Saudi citizens: Your purchasing is losing power
Saudi is so intent on changing its identity that today’s kingdom bears no resemblance to recent years’ past.
From removing the ban on women driving, to introducing movies and entertainment, not to mention opening the country to tourism with a new tourist visa for all, Saudi is looking for a complete make-over.
But this diversification strategy that began with Vision 2030 costs money, as it strives to derive income from sources other than oil.
Saudi implemented 5% VAT at the start of the year, a move that was preceded by the implementation of Excise tax in May 2017.
Now, citizens are feeling the after effects, with prices reported to be inflated in a new report by Jadwa Investment, citing an April report by Saudi’s General Authority for Statistics (GaStat).
Your money buys less
In GaStat’s report, overall prices in the Kingdom have increased by 2.8 percent year-on-year so far in 2018. Furthermore, prices rose by 2.6 percent year-on-year in April.
Jadwa said food and beverages prices rose by 5.7 percent year-on-year in April, but declined by 0.9 percent month-on-month for the second time in a row.
They also explained, “we maintain our inflation rate forecast for the full year of 2018 to average around 3.1 percent, due to expected higher imported inflation, and higher costs borne by local food and agriculture companies”.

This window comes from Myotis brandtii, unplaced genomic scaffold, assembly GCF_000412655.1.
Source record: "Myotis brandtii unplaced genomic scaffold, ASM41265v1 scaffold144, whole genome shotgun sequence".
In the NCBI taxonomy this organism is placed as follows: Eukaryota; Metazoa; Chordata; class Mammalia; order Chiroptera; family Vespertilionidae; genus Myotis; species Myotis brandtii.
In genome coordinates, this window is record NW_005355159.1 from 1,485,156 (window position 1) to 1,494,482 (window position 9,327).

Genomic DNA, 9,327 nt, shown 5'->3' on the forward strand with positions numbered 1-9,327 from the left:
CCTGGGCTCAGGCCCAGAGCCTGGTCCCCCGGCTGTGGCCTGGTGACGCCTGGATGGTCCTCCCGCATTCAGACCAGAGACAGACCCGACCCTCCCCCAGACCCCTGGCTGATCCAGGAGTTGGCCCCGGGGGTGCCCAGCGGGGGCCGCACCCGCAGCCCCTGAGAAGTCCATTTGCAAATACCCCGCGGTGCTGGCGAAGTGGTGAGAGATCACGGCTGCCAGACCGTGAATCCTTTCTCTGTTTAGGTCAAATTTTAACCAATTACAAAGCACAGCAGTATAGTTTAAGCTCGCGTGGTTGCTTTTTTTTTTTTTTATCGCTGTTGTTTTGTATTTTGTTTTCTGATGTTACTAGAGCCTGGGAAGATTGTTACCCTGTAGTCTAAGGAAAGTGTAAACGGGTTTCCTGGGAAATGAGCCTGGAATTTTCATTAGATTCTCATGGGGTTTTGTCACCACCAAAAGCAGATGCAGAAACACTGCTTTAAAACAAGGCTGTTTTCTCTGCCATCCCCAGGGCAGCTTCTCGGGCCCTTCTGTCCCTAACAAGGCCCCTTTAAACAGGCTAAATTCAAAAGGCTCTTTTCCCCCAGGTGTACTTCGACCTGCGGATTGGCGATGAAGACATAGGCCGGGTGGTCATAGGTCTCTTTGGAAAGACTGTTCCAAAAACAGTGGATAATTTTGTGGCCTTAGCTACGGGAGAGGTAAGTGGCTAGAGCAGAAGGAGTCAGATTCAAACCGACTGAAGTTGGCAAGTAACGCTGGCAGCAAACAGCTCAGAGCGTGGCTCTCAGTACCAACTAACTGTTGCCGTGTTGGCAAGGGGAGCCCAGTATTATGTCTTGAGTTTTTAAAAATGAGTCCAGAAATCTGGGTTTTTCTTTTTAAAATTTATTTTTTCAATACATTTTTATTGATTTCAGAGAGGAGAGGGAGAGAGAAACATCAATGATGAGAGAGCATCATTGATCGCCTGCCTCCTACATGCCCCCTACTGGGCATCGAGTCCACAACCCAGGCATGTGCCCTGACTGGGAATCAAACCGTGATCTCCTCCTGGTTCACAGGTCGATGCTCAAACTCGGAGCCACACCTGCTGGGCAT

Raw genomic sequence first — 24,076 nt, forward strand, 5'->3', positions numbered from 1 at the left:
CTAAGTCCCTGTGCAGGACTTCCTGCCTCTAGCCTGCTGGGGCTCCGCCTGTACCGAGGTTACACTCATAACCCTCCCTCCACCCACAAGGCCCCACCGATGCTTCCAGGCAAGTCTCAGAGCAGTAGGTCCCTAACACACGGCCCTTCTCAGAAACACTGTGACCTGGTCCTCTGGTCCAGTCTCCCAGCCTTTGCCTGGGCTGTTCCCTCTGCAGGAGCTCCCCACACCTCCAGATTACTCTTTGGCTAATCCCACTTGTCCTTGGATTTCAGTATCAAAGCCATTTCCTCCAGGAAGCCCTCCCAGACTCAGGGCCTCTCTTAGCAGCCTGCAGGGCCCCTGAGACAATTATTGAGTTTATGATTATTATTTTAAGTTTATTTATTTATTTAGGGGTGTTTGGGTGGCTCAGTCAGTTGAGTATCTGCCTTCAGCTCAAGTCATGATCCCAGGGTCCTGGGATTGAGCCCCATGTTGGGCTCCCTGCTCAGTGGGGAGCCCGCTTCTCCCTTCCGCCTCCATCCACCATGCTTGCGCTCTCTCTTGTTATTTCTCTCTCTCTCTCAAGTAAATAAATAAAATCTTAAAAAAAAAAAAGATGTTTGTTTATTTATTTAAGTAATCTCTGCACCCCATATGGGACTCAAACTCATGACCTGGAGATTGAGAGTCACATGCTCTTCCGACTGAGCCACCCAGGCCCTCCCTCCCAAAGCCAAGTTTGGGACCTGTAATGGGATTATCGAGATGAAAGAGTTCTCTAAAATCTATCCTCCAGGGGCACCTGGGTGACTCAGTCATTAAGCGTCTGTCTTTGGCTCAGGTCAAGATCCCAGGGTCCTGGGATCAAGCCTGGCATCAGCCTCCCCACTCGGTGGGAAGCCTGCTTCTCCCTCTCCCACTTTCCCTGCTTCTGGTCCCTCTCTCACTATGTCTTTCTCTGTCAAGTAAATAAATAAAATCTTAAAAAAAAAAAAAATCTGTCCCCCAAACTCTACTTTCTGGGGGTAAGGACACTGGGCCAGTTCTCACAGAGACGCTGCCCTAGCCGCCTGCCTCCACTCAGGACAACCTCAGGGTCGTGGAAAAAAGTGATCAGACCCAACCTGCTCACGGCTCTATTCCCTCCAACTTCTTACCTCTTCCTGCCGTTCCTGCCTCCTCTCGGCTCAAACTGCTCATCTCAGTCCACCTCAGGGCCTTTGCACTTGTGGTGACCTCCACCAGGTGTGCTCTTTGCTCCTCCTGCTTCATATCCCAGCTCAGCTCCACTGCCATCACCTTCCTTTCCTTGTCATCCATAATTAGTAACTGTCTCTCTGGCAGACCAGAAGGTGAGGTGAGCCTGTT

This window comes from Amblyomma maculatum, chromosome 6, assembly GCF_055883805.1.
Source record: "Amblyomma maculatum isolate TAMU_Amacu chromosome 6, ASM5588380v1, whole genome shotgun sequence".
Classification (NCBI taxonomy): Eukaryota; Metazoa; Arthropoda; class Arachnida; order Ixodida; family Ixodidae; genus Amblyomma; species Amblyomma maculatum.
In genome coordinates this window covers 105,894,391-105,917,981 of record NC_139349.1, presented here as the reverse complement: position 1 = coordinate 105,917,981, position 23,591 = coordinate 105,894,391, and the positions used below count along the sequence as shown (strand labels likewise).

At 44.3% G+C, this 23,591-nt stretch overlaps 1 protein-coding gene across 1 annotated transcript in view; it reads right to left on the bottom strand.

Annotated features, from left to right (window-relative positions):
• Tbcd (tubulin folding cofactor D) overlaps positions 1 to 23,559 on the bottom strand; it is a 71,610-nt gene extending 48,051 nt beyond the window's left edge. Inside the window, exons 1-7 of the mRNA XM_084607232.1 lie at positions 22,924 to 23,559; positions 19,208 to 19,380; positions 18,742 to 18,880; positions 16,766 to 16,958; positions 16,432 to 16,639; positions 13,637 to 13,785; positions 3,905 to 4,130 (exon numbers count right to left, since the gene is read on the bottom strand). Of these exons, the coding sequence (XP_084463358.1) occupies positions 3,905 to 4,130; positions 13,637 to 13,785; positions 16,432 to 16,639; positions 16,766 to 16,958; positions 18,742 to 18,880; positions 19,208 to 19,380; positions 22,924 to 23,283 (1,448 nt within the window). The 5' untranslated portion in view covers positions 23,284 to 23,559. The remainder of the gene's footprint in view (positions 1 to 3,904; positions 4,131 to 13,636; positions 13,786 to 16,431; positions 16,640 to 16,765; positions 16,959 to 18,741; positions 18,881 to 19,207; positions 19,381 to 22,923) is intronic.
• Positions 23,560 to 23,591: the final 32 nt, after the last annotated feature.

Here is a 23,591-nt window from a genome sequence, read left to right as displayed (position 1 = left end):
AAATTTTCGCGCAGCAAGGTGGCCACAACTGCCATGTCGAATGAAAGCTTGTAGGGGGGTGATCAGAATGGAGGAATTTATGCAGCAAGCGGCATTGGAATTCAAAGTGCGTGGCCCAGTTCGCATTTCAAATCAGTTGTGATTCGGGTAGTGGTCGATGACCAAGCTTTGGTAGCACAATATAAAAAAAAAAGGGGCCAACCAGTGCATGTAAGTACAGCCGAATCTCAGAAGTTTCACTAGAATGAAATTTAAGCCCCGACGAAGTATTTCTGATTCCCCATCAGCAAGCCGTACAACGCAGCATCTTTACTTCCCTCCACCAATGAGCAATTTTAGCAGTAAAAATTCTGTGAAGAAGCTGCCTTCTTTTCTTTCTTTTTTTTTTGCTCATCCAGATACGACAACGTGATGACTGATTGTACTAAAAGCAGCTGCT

This does not spell good news for the Saudi customer, whose salary is about to buy less. While the upper and middle-class demographics might not be as impacted by this at the onset, customers with lower earnings will feel the greater blow. Of the country’s 11.7 million expats, 1 out of 5 falls into the lowest income bracket, earning less than $12,000 a year. This portion of the population will be hit the hardest. Construction workers, cleaning servicemen and women, and other labor-intensive job holders will come out as the greatest losers in this situation.
The silver lining
GaStat’s research also stated that annual growth in point of sales, aided by the purchasing power of those who could afford to spend, has rebounded after a decline in January, with the average year-to-date rise of 13 percent. This is compared to 7 percent in the same period last year.
Saudi economy pulled out of recession in the first quarter of 2018 thanks to oil price rises, Capital Economics said earlier this year. They also said that the oil-dependent Saudi economy grew by 1.5 percent in the first quarter, after having contracted by 0.7 percent in 2017.
Financial services company Al Rajhi Capital estimates consumption to remain relatively flat until 2020, increasing just 3.8%.